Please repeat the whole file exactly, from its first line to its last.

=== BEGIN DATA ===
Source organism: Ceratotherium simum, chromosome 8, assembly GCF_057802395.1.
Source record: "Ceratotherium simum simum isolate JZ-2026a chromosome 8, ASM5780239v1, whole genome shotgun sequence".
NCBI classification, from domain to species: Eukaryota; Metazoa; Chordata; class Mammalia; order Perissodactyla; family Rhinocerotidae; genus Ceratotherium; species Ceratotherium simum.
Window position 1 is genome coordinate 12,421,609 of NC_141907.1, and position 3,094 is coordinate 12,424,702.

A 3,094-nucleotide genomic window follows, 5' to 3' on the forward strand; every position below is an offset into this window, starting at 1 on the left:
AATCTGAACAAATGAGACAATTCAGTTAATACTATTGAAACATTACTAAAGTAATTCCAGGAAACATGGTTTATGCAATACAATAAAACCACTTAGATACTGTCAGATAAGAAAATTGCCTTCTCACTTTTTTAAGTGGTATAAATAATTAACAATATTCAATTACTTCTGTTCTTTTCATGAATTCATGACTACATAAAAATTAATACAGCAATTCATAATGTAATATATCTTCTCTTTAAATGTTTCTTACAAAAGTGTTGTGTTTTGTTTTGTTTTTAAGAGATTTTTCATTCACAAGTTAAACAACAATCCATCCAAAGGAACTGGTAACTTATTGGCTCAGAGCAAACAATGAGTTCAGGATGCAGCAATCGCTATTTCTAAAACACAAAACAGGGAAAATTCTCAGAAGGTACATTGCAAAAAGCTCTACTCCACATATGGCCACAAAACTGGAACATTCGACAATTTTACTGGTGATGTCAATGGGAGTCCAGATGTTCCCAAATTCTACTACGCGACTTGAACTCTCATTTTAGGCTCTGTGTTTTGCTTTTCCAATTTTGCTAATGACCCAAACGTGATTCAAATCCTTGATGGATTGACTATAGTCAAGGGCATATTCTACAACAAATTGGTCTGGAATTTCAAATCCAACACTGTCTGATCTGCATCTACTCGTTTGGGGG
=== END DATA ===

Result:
Source organism: Ceratotherium simum, chromosome 8, assembly GCF_057802395.1.
Source record: "Ceratotherium simum simum isolate JZ-2026a chromosome 8, ASM5780239v1, whole genome shotgun sequence".
NCBI classification, from domain to species: Eukaryota; Metazoa; Chordata; class Mammalia; order Perissodactyla; family Rhinocerotidae; genus Ceratotherium; species Ceratotherium simum.
Window position 1 is genome coordinate 12,421,609 of NC_141907.1, and position 3,094 is coordinate 12,424,702.

A 3,094-nucleotide genomic window follows, 5' to 3' on the forward strand; every position below is an offset into this window, starting at 1 on the left:
AATCTGAACAAATGAGACAATTCAGTTAATACTATTGAAACATTACTAAAGTAATTCCAGGAAACATGGTTTATGCAATACAATAAAACCACTTAGATACTGTCAGATAAGAAAATTGCCTTCTCACTTTTTTAAGTGGTATAAATAATTAACAATATTCAATTACTTCTGTTCTTTTCATGAATTCATGACTACATAAAAATTAATACAGCAATTCATAATGTAATATATCTTCTCTTTAAATGTTTCTTACAAAAGTGTTGTGTTTTGTTTTGTTTTTAAGAGATTTTTCATTCACAAGTTAAACAACAATCCATCCAAAGGAACTGGTAACTTATTGGCTCAGAGCAAACAATGAGTTCAGGATGCAGCAATCGCTATTTCTAAAACACAAAACAGGGAAAATTCTCAGAAGGTACATTGCAAAAAGCTCTACTCCACATATGGCCACAAAACTGGAACATTCGACAATTTTACTGGTGATGTCAATGGGAGTCCAGATGTTCCCAAATTCTACTACGCGACTTGAACTCTCATTTTAGGCTCTGTGTTTTGCTTTTCCAATTTTGCTAATGACCCAAACGTGATTCAAATCCTTGATGGATTGACTATAGTCAAGGGCATATTCTACAACAAATTGGTCTGGAATTTCAAATCCAACACTGTCTGATCTGCATCTACTCGTTTGGGGG